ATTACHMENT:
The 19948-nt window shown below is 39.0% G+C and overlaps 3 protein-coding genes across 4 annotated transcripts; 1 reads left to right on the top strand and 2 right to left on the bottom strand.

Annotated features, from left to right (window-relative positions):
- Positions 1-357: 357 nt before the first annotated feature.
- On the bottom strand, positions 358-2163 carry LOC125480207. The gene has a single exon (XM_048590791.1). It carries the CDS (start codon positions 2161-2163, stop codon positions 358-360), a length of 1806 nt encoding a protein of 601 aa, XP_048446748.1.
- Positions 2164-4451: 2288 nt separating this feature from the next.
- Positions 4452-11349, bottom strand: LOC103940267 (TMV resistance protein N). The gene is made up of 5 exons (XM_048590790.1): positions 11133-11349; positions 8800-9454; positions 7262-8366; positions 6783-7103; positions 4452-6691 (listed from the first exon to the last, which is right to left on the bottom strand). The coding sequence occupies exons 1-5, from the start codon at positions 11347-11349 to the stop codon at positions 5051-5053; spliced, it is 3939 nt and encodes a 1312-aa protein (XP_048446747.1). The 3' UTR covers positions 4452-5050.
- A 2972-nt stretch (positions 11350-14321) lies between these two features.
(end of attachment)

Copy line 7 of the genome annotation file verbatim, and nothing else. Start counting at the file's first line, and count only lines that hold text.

- A 2972-nt stretch (positions 11350-14321) lies between these two features.